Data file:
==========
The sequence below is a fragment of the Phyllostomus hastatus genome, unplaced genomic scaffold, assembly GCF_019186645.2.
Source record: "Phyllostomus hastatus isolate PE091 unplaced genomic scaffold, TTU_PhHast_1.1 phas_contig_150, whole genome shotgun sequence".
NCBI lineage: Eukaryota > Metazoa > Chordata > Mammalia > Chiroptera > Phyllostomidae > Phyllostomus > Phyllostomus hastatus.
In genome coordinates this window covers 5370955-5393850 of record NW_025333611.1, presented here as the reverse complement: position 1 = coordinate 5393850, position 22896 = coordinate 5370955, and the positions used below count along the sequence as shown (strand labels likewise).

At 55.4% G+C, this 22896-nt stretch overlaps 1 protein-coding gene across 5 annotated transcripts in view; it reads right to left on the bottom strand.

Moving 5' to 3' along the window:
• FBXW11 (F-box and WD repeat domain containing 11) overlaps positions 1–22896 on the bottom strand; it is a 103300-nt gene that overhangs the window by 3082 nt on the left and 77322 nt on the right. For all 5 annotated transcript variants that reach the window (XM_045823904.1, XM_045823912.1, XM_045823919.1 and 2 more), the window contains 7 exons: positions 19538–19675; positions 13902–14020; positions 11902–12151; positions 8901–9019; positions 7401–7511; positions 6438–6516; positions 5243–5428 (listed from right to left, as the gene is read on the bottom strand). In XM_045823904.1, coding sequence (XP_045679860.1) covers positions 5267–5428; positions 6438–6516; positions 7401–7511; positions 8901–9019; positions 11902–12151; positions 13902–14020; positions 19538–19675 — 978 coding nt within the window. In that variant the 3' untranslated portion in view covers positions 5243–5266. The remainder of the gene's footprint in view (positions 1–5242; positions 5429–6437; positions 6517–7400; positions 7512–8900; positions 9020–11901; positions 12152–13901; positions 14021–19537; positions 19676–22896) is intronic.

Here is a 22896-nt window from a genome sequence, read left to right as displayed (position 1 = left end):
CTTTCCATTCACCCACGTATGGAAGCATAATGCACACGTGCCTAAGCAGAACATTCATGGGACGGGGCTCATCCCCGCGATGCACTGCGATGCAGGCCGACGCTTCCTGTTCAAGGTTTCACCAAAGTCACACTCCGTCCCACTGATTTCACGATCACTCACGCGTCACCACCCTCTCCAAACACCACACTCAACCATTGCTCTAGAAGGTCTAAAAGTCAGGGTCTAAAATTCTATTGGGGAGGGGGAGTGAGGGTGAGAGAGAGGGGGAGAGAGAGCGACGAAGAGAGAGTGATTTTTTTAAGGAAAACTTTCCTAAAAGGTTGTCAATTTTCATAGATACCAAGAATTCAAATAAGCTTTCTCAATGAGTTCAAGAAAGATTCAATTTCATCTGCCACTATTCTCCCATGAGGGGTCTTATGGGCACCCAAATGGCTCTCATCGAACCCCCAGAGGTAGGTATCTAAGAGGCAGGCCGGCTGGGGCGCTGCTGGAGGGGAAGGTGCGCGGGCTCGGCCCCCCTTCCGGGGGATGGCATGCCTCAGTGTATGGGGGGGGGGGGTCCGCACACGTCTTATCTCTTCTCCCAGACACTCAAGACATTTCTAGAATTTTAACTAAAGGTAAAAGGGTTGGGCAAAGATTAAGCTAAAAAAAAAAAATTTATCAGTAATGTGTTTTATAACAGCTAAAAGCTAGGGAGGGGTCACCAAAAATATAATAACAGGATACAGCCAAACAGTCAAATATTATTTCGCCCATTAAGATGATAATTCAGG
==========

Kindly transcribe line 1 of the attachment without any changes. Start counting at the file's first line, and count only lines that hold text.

The sequence below is a fragment of the Phyllostomus hastatus genome, unplaced genomic scaffold, assembly GCF_019186645.2.